Fiji’s First Rover: South Australia starts a new tradition.

South Australia have kicked off the next stage in their partnership with the Fiji Scout Association.

By investing the first Fijian Rover Scout after assisting the Fiji Scout Training Team deliver a training course in the country, South Australian Rovers Dylan Hunt, Gemma Wood, and Jack Caddy, along with Branch Commissioner – International, Greg Warnes, have started a new Scouting tradition.

This year, Fiji Scout Association will celebrate its centenary, but 100 years after Scouting came to the country, there is still plenty of opportunity to offer young people in the country more.

Scouting in Fiji is part of the school system. Scout leaders are school teachers, and once young people leave school, their Scouting journey often ends. By training young people in the basics of Rovering, Scouting in Fiji has become a school and community based organisation, able to reach more Fijians and bring them the skills for life that Scouting offers.

South Australia discovered that offering training to leaders and Rovers, in conjunction with the Fiji Scout Training Team, was the best way of helping the Fiji Scout Association to achieve its goals after an extensive consultation process.  This process started after a reconnaissance mission by South Australian leaders in 2013, and included working with Libby Davison, an Australian Scout and Australian Youth Ambassador for Development working in Fiji.

For South Australian Rover Dylan Hunt, the partnership with Fiji means a two-way exchange. Discussing the Australian Contingent to the Fiji Centenary Jamboree in August, Dylan said, “Australian Scouts will be in Troops with Fijian Scouts. It’s a unique cultural experience, and the Scouts will show each other how they camp, cook, and Scout in their home countries.”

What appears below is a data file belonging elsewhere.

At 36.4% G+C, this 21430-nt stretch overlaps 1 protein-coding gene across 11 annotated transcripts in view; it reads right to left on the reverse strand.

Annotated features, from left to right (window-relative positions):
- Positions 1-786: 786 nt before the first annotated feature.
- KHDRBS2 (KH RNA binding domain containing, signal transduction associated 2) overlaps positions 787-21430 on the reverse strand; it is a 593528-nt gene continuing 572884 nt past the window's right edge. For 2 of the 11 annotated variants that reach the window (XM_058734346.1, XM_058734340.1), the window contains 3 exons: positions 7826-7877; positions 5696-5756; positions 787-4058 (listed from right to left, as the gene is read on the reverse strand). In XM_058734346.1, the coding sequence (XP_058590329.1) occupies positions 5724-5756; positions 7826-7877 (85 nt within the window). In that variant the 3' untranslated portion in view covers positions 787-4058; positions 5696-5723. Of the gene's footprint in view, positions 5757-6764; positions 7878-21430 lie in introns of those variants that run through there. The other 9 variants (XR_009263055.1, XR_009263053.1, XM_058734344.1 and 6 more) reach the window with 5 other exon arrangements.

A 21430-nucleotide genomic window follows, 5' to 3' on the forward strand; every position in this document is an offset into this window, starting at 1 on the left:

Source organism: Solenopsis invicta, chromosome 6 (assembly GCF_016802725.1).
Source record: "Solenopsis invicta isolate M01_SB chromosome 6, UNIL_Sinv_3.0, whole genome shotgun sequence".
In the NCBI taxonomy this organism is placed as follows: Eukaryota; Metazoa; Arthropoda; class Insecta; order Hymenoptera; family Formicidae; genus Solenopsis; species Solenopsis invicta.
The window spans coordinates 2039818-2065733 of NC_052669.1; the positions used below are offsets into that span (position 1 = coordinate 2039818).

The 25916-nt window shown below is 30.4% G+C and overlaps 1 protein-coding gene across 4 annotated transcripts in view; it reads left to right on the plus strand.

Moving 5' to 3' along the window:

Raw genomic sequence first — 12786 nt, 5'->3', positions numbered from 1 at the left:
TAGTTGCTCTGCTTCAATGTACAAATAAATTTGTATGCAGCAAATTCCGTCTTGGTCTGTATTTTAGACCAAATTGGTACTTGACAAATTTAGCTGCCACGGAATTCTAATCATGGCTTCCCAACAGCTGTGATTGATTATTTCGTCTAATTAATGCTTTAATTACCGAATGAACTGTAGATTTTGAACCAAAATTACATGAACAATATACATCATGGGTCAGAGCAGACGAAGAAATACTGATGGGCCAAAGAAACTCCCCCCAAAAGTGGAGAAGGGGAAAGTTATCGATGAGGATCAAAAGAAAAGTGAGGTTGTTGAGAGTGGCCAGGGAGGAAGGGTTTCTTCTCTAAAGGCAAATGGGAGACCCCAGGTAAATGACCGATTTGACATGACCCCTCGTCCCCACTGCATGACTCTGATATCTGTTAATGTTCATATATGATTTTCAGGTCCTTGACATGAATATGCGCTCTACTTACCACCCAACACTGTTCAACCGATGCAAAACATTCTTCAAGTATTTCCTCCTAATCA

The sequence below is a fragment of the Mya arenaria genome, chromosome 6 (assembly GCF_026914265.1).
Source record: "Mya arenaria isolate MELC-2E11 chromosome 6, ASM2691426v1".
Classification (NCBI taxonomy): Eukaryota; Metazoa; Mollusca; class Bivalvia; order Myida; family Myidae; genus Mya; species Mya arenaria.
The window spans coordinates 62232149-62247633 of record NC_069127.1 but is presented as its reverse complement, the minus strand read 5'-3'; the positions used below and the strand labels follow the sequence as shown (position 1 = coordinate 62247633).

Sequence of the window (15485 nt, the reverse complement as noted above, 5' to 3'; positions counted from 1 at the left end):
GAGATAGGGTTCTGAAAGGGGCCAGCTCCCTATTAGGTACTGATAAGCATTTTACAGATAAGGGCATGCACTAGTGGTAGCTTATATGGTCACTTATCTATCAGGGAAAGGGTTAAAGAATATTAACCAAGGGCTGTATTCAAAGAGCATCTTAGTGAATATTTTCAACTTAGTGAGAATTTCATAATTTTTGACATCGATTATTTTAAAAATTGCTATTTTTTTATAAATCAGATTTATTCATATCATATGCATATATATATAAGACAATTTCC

After watching the newly invested Fijian Rover go on to invest the next 6 Rovers, each from a different district of Fiji, Dylan was able to reflect on what the two way exchange meant for him, “we’ve been reminded why we’re Scouts. Why it’s important to give our time and exchange knowledge with our cultures and new friends.”

“Fiji reminds us of the Scouting fundamentals. No matter where we are in the world, there are people that live by the same ideals and values, and that want the best not only for their own communities, but for the rest of the world.”

 

Scouting Profile: Patrik Hedljung from Sweden

Each month, International News profiles a Scout from overseas…

Patrik Hedljung, Sweden

First Scout Promise: 1984, age 10

Current Scouting Role: Challenger (Venturer) Scout Leader, and Leader Trainer.

In the real world: Leadership development consultant

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Patrik is well known for his role developing values-based leadership courses in the Nordic countries, and in his former role as Director of Global Projects for the World Scout Bureau, Central Office.

On values based leadership:

Is knowing what you want and living as you teach. It’s a process of learning about yourself as a leader, what your strengths and weaknesses are, your core values, and how you want to express those through behavior. As a leader you are the most important tool in exerting leadership over yourself and others. That tool needs constant fine tuning and the sooner you can start that process the better. Think of it as your inner compass. We want you to discover and develop your own values and we believe that if you get a chance to do that in a supportive and trusting environment, those values will be aligned with our Scout values.